The marriage between Ball and the Lakers was seemingly set up months ago when Ball’s father, LaVar Ball, mentioned it during the college basketball season.
LaVar was back it before the draft at the Barclays Center in Brooklyn with this gem on the ESPN broadcast, via Sports Illustrated‘s Andrew Perloff:
Here’s what social media had to say about Ball becoming a member of the Lakers:
The UCLA point guard was superb in his lone season with the Bruins, averaging 14.6 points, 7.6 assists and 6.0 rebounds per game. A year after UCLA went 15-17 and missed the tournament, Ball led the team to a 31-5 mark and a trip to the Sweet 16.
That made him one of the top players available in this year’s draft. But his unique skill set and his outspoken father made him one of the more divisive players this year as well.
Ball is visionary as a passer and legitimately makes the other players around him better, as Fran Fraschilla of ESPN noted:
Doug Gottlieb of FS1 further broke down his excellent passing:
Ad Jeff Goodman of ESPN.com appreciated another aspect of his playmaking ability:
He’s also a blur in transition and rarely makes the wrong decision with the ball in his hands. And he’s an effective perimeter shooter, hitting on 41.2 percent of his three-pointers at UCLA.
Add in excellent size for the point guard position—he stands 6’6″—and Ball has the upside of a franchise player.
On the other hand, Ball’s weaknesses are just as pronounced. He isn’t a great defender, for starters, and was exposed by De’Aaron Fox in UCLA’s two matchups against Kentucky this season. Fox combined to score 59 points and distribute 13 assists in the two games while stifling Ball on the other end, holding him to a combined 24 points.
He also has a funky shooting motion, which isn’t a factor when Ball has space to get his shot off but could be an issue when he’s tightly guarded at the NBA level. Ball isn’t as accomplished in the mid-range game or shooting off the dribble.
As Synergy calculated (h/t Derek Bodner of DraftExpress), Ball took just 35 jumpers off the dribble for UCLA, though he did connect on 48.6 percent of them.
Much of that is due to the fact Ball brings the ball up the left side of his body but shoots right-handed. He also has a low release point, though one NBA executive doesn’t necessarily believe it will affect him adversely in every scenario, as he told Vice Sports’ Sam Vecenie:
“Very few people focus on the ball pick up off the dribble. Steph [Curry] is the best shooter off of the dribble we’ve ever seen, and it’s in large part due to how quick he is picking up the ball. Going to his left—particularly on step-backs—Ball is going to actually be better than most players because of how he brings the ball up on that side of his body.
“Going to his right, I’m not saying he’s going to struggle, I’m saying I’ve never seen him do it. Never. And with the dynamics at play on his shot, that makes sense.”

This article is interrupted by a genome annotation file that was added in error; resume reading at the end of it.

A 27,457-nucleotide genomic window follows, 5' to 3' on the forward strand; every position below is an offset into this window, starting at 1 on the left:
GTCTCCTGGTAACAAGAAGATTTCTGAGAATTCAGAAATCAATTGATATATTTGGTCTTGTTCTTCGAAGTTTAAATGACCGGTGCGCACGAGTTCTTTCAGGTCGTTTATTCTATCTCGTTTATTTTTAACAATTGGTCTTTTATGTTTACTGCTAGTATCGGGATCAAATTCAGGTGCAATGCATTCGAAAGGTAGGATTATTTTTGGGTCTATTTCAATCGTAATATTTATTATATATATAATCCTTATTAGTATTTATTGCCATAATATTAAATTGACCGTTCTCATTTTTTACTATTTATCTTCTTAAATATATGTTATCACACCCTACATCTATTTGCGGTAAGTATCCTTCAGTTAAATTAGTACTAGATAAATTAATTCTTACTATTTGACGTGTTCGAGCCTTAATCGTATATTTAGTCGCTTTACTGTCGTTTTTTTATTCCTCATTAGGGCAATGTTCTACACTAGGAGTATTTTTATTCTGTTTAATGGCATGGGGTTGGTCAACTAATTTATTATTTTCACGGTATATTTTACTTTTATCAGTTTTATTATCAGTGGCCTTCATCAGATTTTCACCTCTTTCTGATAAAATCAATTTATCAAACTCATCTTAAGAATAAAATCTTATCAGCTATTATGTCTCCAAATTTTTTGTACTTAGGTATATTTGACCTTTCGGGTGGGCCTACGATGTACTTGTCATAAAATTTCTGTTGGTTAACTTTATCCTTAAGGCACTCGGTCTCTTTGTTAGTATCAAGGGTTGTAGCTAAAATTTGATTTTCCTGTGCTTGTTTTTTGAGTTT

Indeed, another NBA executive suspects that Ball’s shooting motion will limit him in some ways.
“He’s going to make threes, but he’s not going to be the greatest off-the-dribble shooter,” he told Vecenie. “There are just certain shots he can’t even take. The same thing could be said for anyone, though. It’s not like the end-all, be-all.”
Generally, however, Ball either facilitates for teammates, takes three-pointers or drives or cuts to the basket on offense. And as long as his shot finds twine, well, it’s hard to imagine Ball messing too much with a form that is unorthodox but hardly broken.
Because he has such a specific skill set, Los Angeles is going to have to build around him and create a system that highlights his best traits and hides his worst. But much like he was for UCLA, Ball has the ability to be a transformational talent for the Lakers.
That’s high praise. But if Ball improves his defense and adds some versatility to his scoring repertoire, his elite vision and passing will make him one of the NBA’s most talented and entertaining young point guards in years.
Ball was always expected to land on the Lakers, and he’s basically the perfect player to orchestrate Luke Walton’s offense. Ball will allow the Lakers to play fast and attack in transition, and with D’Angelo Russell traded to the Brooklyn Nets, Ball is the immediate starter at point guard.
He now finds himself as the future of the franchise, along with Brandon Ingram, Julius Randle and Jordan Clarkson. While there will be adjustments to be made at the NBA level, Ball should immediately make the Lakers a fun team to watch. And if Paul George is added to the fold via a trade, the Lakers should show substantial improvement next season.
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